30 Days: A more tightly balanced market will see implementation $0.03-0.04/lb of the February nomination; this suggests a strategy of stocking even at higher Feb prices as a hedge to get through the next 30-60 days before we can get to a flat to declining market. 60/90 Days: Increasing ethylene supplies, at the end of this period as maintenance is concluded, will lower feedstock pressure on PVC as supply improves to meet demand for the construction season. Expect efforts to implement whatever remains of the Feb/Mar nomination if demand (export/construction) outstrips supply recovery from outages.
Bullish factors continue to weigh in on PET pricing. Feb PET expected to be +$0.03/lb.
Spot PET prices have surpassed the 2016 high. Rising prices for Asian PET and increasing raw material costs have been pressuring domestic pricing higher for over three months in a row.
Yearly demand growth has been slowing in China over the past few years, but production keeps improving with new start-ups. This has led to an overcapacity in China, resulting in shutdowns for smaller plants, lowered operating rates, and lower PET pricing with lessened opportunities for exports.
Negative cash flows may result in the closing of the PQS facility in Brazil if the Alpek/PQS transaction does not conclude. Status of the transaction is pending; awaiting approval from shareholders.
OPEC production cuts were met with increased NA shale CO production, keeping crude oil pricing below $54/bbl this week. Refinery rates have been on a 4-week-long ease, starting at 93.6% in early Jan and down to 87.7% in early Feb.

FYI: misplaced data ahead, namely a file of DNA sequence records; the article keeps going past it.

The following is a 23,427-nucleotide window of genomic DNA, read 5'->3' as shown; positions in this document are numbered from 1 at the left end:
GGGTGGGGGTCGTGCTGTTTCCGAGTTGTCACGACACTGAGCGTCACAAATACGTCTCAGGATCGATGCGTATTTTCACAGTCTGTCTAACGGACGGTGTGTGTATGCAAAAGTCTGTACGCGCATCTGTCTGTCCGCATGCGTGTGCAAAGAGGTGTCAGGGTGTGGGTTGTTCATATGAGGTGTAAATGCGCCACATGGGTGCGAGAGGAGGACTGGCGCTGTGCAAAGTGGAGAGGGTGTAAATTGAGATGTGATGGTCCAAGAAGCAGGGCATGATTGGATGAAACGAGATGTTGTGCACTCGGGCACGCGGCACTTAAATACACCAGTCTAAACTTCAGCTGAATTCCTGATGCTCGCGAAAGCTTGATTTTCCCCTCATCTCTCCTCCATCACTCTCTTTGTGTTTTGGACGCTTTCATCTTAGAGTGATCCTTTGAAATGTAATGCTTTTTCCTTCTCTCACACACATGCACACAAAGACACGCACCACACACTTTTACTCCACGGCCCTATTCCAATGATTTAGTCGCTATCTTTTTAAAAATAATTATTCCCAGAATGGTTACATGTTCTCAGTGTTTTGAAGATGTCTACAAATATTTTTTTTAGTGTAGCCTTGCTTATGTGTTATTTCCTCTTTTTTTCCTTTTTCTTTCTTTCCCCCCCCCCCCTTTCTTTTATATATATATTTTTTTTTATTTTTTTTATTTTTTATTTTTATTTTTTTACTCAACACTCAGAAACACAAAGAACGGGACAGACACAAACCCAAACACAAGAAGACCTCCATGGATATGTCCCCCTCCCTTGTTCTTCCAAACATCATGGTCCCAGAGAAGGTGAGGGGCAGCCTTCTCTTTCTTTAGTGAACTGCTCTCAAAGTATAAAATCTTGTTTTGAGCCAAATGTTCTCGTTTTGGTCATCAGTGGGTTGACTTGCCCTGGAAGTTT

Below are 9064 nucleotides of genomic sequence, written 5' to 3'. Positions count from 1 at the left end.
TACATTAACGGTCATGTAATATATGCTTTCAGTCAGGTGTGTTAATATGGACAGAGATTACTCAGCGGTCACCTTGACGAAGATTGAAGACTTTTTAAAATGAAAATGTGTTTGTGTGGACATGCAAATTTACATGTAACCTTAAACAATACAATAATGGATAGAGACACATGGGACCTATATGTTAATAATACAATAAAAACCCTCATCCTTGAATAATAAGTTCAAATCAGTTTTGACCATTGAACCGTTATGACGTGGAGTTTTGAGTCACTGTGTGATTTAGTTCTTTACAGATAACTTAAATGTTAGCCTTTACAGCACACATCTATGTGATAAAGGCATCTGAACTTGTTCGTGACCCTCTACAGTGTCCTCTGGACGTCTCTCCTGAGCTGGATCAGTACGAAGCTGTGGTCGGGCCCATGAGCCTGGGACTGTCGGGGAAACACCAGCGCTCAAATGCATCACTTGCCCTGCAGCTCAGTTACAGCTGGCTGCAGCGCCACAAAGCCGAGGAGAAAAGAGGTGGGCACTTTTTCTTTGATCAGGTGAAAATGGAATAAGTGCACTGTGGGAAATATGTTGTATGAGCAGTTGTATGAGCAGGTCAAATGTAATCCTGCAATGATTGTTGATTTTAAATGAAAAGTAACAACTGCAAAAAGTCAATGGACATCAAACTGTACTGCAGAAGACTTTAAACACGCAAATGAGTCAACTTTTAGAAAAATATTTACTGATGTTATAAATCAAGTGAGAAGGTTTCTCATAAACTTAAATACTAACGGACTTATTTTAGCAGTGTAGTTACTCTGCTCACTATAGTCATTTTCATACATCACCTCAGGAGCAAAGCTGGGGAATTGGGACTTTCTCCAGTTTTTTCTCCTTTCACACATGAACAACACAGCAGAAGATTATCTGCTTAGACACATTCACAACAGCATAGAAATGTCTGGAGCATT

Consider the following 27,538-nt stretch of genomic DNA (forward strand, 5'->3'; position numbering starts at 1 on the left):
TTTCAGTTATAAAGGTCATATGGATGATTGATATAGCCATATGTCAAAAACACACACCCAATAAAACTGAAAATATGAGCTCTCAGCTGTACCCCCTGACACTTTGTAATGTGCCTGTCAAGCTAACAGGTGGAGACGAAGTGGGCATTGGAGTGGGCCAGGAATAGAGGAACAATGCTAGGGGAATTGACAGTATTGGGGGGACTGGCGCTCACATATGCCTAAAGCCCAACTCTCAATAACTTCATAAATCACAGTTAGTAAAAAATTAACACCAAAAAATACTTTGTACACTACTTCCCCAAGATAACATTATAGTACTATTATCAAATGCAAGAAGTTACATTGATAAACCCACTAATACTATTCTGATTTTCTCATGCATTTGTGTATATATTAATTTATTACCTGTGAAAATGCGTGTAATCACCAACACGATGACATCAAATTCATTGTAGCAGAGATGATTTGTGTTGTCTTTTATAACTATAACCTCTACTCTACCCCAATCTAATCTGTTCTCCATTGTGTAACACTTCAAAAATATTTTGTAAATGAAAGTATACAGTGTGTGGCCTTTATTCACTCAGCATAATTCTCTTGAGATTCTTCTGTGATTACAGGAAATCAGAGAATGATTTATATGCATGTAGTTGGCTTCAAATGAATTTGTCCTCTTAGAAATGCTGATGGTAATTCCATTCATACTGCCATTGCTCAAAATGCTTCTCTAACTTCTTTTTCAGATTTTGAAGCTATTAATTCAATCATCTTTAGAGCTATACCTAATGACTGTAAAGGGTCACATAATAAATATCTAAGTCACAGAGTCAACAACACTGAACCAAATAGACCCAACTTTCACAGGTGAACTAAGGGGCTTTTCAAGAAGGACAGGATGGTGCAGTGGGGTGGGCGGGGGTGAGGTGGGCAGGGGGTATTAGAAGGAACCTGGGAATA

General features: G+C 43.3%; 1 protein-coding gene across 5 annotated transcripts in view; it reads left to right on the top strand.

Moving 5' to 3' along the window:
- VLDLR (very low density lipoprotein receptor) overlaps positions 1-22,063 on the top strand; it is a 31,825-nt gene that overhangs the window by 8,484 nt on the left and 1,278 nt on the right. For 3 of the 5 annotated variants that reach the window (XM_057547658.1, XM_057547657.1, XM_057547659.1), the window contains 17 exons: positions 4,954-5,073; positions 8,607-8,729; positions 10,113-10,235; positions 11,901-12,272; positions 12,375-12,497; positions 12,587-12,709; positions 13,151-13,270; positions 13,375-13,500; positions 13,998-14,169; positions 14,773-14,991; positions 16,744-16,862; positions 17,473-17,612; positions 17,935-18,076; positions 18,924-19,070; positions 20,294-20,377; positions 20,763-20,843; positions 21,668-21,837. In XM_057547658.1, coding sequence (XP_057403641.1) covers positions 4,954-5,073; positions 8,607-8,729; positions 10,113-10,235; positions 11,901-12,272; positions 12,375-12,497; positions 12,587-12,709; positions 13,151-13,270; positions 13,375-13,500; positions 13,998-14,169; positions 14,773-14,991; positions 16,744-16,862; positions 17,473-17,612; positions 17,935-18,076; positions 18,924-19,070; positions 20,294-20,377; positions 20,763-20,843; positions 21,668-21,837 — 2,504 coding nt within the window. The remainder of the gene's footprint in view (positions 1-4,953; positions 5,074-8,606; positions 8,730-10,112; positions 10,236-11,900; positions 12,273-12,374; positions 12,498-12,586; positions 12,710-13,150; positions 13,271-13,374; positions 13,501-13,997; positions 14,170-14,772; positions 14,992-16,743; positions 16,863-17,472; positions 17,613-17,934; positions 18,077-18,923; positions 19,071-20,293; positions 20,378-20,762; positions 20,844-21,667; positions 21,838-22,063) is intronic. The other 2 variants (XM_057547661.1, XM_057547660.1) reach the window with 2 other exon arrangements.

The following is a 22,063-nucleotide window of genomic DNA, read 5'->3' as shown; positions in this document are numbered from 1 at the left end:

Paraxylene (PX): Mixed xylenes (MX) were seen imported from both Europe and Asia, alleviating some of the domestic supply shortage and easing MX prices.
PTA: In Asia, both PX and PTA made notable jumps in pricing after the end of the Lunar New Year holiday late last week. Expectations are leaning towards further increases into Mar and Apr for domestic and Asia PX/PTA.
MEG: Post-Lunar New Year holiday demand as well as upstream ethylene prices saw some increases this week, pushing both current and forecasted MEG pricing higher.
RTi PET Outlook and Suggested Action Strategies
30 Days: The $0.03/lb increase nomination for Feb is driven by higher feedstocks, higher PET pricing in Asia, and higher demand. The best way to resist this increase would be to quote the RMC change, which is currently expected to be only $0.015/lb higher from Jan. Otherwise, brace for the full $0.03/lb increase to be implemented. 60/90 Days: Increase pressure from feedstocks should slow down heading into Mar and Apr, but they still will be present. Keep an eye on crude oil prices and the supply situation for feedstocks to help determine the forward PET price direction.